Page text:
The ArQuives Digital Exhibitions

The ArQuives's Digital Exhibitions

Explore highlights from The ArQuives’s collections of personal and organizational papers, artifacts, ephemera and more!

The Letros and St. Charles Taverns

Letros and St. Charles

The Letros Tavern at 50 King St. E., St., Letros Tavern Vertical File, CLGA

Letros and St. Charles

Letros Tavern Vertical File, CLGA

Letros and St. Charles

The St. Charles Tavern at 486 Yonge St., St. Charles Vertical File, CLGA

Letros Tavern opened in the 1940’s after liquor laws changed in Canada, allowing restaurants to serve alcohol. It was located on King Street, directly across the King Edward Hotel and was Toronto’s first exclusively gay and lesbian bar. Rumour has it that it attracted a queer clientele by luring the openly gay bartender from the King Edward hotel in the 1960s. (Rowlson, 2005, p. 9).

Jim Egan, a Toronto based gay rights activist, recalled that in the 1950s, tabloids such as Hush Free Press would review early gay bars such as the Letros Tavern. They would liberally make homophobic comments like the following: “On any Friday or Saturday night you could fire off a load of buckshot and very probably not hit a normal person. (Rowlson, 2005, p. 15)”

While the straight centred tabloids found the tavern undignified, TWO Magazine raved about the bar and reported that the Letros Tavern’s drag shows were a spectacle to behold. Before its’ closing in 1972, it was home to some of the city’s first drag queens, especially on Halloween.

Crowds of hundreds of onlookers would cheer on or boo the queens. To paint an image of what someone would see at Letros in 1965 included outrageous and marvelous costumes for gay and straight onlookers alike. Examples of what queens could be spotted in included flamboyant ostrich plumes and sparkling rhinestones, which TWO reported 90% of these accessories could be found on Gigi Mills, the 1964 winner of the Miss Letros title. On the night of Halloween 1965, a team of cheerleaders, followed by a strip tease, made crowds so excited that police threatened to arrest the cheer squad on the grounds of causing a disturbance (TWO, 1966, pp. 22-25).  This shows that while these performances were celebrated by many in the queer community, the law was quick to enforce strict rules around what was considered appropriate.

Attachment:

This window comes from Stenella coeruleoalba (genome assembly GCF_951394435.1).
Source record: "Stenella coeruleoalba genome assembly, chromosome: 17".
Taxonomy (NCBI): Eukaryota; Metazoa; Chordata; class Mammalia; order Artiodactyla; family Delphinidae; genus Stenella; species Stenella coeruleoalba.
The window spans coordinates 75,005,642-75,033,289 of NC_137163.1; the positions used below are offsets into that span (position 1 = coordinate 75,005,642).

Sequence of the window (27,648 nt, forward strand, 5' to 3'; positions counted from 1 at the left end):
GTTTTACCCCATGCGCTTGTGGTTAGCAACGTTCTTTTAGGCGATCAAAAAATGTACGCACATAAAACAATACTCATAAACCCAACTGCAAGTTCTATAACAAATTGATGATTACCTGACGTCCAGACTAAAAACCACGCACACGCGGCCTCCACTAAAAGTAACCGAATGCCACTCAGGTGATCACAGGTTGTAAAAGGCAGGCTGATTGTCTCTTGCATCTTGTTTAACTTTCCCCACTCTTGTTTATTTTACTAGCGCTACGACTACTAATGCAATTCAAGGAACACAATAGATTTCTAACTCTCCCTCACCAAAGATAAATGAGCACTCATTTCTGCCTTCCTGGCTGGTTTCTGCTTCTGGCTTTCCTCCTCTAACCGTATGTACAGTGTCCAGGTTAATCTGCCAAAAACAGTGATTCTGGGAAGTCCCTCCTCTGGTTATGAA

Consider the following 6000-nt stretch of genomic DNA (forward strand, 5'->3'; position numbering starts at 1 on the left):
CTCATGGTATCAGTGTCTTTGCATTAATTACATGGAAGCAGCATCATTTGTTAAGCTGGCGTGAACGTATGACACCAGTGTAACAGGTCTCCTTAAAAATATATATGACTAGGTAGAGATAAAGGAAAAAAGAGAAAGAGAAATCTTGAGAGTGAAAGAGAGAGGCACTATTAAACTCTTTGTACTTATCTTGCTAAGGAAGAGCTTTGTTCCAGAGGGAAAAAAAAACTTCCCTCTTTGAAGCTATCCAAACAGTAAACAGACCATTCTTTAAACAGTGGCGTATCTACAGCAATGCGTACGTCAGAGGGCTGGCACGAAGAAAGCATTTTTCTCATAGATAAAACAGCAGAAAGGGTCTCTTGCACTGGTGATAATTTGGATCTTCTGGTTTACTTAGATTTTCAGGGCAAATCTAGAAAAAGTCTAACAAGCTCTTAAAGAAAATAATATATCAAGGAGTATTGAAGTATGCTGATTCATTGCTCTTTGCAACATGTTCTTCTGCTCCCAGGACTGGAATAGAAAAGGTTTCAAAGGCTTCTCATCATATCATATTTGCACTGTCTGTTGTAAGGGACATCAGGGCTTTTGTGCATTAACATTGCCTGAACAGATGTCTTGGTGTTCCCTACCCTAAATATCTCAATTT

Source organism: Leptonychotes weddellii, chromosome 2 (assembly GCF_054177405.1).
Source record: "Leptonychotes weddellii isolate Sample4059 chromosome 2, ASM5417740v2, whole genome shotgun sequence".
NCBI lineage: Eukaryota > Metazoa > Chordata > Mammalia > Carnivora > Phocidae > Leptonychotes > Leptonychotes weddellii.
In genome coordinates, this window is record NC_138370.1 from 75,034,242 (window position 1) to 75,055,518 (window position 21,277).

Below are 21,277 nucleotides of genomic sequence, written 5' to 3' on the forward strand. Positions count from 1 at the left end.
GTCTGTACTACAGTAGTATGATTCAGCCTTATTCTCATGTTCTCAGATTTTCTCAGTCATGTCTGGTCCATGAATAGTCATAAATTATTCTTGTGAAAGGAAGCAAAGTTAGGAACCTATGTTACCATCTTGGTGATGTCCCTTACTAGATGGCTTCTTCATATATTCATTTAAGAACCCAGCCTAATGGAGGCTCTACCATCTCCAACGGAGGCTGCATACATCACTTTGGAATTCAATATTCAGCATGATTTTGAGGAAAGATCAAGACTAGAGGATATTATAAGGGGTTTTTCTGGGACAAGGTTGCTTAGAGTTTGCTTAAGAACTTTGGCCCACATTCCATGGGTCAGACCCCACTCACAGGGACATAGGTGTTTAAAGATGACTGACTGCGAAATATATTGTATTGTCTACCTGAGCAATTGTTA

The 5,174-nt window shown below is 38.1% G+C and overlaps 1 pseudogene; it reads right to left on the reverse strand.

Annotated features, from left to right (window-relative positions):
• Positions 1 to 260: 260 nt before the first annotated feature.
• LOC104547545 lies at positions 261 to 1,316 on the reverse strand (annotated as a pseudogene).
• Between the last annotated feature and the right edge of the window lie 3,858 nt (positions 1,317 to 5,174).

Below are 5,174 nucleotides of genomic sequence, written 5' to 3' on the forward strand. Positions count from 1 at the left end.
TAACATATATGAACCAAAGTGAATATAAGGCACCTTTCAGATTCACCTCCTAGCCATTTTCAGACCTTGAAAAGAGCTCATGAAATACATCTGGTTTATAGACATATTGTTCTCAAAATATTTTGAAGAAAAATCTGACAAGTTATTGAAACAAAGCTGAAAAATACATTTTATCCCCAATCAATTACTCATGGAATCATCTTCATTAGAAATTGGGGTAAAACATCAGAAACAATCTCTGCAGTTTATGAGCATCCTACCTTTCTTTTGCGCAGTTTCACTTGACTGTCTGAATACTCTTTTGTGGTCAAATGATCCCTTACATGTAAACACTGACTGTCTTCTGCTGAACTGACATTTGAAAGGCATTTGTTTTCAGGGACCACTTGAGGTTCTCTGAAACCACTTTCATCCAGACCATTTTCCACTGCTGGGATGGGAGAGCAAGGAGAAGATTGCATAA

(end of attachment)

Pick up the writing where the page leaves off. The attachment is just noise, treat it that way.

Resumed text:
After the owner outlawed costumes in the bar due to a constant unwanted police presence, the drag community moved to the St. Charles Tavern on Yonge Street (Rowlson, 2005, p. 15).

Beginning as a firehall, the St. Charles Tavern has had many identities including housing a Chinese restaurant in the '50s, before it became the iconic gay bar in the mid '60s. In the time of its founding, the Letros Tavern was declining in popularity, making the St. Charles Tavern the most popular bar for Toronto gay men in the ‘60s, and ‘70s. The iconic drag performances of Letros also moved to Yonge Street, where the St. Charles quickly became infamous for its’ Halloween drag balls.While there are photos and videos of drag queens of colour participating in the drag shows, it is unclear what the demographics of the clientele was.

While the drag shows at Letros only attracted small audiences of onlookers, at its peak, the St. Charles attracted crowds that reached 2000 (Berwick, 1994, p. 19; Wheeler, 2016). Some members of these crowds threw eggs, ink, and yelled homophobic slurs at the drag queens as they entered the bar, turning it into a dangerous and unfortunate Halloween tradition (Berwick, 1994, p. 19; Wheeler, 2016).

The Letros and St. Charles Taverns